By Bernie Woodall
LOS ANGELES, Feb 12 (Reuters) - Plans are still on track for the $10 billion addition of two nuclear units to the existing South Texas Project after Thursday's decision by Austin, Texas, not to participate, said NRG Energy, one of the two remaining players.
Austin's decision was made official by its city council on Thursday, but was long expected.
Austin Energy, the city-owned utility, does not need the additional power and it presented too much financial risk, the city said in a press statement.
A spokesman for NRG Energy Inc, which is now 50-50 partners for the new units along with CPS Energy, the San Antonio municipal power utility, said Austin's decision will not deter plans.
Austin and its power utility would have to spend $2 billion or more over the next seven years without the power to control costs and plans for the construction of the Texas Gulf Coast nuclear power complex, the city said in its statement.
"A detailed risk assessment and financial analysis indicates that the potential return to (Austin) would not be sufficient given the potential risk," the city of Austin said.
Austin's city council also said that it will not need the addition of 432 megawatts of electricity by 2020, which would have been its share of the new units' output. The city was also concerned about the risk of dealing with additional nuclear waste, it said.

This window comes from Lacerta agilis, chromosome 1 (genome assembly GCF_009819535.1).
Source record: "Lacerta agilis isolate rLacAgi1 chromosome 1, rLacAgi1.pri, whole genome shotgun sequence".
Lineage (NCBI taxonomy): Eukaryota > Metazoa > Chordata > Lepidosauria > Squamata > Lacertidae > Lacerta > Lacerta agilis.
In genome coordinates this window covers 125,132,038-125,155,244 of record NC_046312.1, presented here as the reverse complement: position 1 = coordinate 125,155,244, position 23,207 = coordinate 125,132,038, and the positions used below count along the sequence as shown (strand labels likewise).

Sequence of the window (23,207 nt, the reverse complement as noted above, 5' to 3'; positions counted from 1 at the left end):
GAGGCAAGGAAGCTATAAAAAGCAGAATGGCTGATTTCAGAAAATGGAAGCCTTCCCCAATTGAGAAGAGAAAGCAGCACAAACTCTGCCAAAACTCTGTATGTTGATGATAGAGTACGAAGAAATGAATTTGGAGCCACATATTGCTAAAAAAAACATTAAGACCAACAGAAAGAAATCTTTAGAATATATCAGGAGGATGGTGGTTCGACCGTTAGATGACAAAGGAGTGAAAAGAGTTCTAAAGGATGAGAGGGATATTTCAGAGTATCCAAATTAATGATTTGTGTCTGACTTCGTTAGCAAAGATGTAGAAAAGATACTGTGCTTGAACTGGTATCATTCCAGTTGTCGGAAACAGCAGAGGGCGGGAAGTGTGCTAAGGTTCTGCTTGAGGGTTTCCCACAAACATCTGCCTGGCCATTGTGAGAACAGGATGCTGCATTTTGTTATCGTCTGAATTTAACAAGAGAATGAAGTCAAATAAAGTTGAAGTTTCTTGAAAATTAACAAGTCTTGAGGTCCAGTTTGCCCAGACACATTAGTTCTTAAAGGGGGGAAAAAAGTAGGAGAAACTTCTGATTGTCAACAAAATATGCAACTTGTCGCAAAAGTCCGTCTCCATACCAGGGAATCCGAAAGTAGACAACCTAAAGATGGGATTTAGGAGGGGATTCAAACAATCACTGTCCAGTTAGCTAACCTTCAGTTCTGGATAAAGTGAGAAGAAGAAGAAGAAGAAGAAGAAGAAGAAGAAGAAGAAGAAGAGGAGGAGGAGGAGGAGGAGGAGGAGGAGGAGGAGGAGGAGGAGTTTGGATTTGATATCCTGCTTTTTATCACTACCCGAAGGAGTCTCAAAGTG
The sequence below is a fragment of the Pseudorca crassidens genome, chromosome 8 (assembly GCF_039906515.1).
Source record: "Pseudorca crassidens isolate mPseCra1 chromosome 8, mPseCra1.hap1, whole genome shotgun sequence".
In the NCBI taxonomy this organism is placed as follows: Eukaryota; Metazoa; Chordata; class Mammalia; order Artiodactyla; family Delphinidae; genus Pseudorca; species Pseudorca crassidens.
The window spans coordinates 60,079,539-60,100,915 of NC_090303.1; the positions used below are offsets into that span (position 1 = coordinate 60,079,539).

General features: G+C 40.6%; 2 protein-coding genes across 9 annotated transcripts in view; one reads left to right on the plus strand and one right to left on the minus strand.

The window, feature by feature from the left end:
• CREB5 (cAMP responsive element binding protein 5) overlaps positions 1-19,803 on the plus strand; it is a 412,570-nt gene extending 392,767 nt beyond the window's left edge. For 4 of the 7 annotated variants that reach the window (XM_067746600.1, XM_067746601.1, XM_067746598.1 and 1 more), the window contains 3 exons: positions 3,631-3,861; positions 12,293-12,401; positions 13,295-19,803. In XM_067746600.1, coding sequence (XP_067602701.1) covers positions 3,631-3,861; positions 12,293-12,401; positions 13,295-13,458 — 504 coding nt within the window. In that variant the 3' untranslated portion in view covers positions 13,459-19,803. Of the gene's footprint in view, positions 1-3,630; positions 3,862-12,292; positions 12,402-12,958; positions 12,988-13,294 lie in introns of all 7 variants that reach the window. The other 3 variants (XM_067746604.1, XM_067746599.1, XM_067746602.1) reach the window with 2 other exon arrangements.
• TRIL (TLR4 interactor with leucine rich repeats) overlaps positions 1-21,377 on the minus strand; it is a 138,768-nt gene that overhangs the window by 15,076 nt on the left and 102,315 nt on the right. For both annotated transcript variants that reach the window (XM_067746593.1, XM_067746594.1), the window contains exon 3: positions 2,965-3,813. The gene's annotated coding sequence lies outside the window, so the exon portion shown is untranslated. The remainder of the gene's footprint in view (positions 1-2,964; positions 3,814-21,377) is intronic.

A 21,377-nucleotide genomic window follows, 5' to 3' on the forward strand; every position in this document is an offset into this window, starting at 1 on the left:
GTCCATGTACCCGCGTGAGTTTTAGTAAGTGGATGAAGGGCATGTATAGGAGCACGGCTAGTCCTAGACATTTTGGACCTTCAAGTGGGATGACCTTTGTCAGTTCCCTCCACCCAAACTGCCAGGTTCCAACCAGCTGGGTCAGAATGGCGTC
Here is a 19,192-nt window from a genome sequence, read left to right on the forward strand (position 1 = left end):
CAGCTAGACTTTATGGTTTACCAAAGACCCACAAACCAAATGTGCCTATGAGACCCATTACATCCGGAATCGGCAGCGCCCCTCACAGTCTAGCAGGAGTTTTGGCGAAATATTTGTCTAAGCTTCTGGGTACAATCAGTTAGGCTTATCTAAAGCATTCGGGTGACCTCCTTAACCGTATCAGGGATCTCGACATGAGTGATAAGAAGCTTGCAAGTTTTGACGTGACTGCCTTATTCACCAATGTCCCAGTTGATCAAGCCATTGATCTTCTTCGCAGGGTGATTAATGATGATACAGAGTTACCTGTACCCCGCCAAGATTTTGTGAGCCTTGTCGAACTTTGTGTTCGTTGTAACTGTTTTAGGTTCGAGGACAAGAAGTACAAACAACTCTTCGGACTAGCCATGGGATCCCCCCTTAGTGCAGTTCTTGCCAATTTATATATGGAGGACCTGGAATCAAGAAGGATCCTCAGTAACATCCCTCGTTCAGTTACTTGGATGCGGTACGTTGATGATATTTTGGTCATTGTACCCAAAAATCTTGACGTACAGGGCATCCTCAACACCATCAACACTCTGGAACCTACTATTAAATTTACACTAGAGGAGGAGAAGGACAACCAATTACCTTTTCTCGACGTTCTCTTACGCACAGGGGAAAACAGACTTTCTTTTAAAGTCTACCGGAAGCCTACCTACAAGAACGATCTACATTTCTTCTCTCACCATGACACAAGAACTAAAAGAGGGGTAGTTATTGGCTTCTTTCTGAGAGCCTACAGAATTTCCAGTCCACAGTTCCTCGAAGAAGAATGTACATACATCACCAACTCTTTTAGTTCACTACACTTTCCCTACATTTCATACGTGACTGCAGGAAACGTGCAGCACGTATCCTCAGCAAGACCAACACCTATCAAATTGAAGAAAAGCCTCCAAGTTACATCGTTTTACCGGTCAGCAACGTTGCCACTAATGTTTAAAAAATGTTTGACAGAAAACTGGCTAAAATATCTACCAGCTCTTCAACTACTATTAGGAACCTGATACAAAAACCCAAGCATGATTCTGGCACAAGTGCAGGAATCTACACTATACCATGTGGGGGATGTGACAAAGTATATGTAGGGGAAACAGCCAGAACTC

Austin owns 16 percent of the existing South Texas Project (Unit 1 and Unit 2) with a capacity to make 2,560 megawatts of electricity, enough to serve about 1.3 million Texas households.
The other owners of Units 1 and 2 are NRG Energy Inc (44 percent) and the CPS Energy (40 percent).
The ownership arrangements for Units 1 and 2 are not changed.
NRG Energy and CPS Energy seek a partner or partners to take 20-percent equity interest of Units 3 and 4, each of which would be able to make 1,350 megawatts of electricity.
NRG and CPS are looking for one or more owners for up to 20 percent of Units 3 and 4. If a partner or partners are found for 20 percent of Units 3 and 4, then NRG and CPS would each take 40 percent, said David Knox, NRG spokesman.
No matter how much -- or none -- of the ownership is taken by new partners, CPS and NRG will equally split the majority ownership, NRG said.
"We're ready to go on with 50-50 with CPS Energy," Knox said.
South Texas Project is about 10 miles from the Gulf Coast. It is also 12 miles from Bay City in Matagorda County, about 90 miles (145 km) southwest of Houston.
The move by Austin comes on the same day that NRG announced that it has completed engineering, procurement and construction agreements with Toshiba Corp
NRG (88 percent owner) and Toshiba (12 percent) have formed an entity called Nuclear Innovation North America LLC (NINA) to develop Toshiba-built "advanced boiling water reactors" (ABWR). ABWRs are planned for the expanded South Texas Project.
The NRG-Toshiba entity will enter into a $500-million line of credit with Toshiba to finance the cost and materials for the South Texas Project ahead of a "full notice to proceed" declaration. That means when all permits are in hand an construction can begin.
The permits from federal and state officials are expected to be in hand by 2012, and construction of the first unit would follow in about four years, Knox said.
(Editing by Christian Wiessner)
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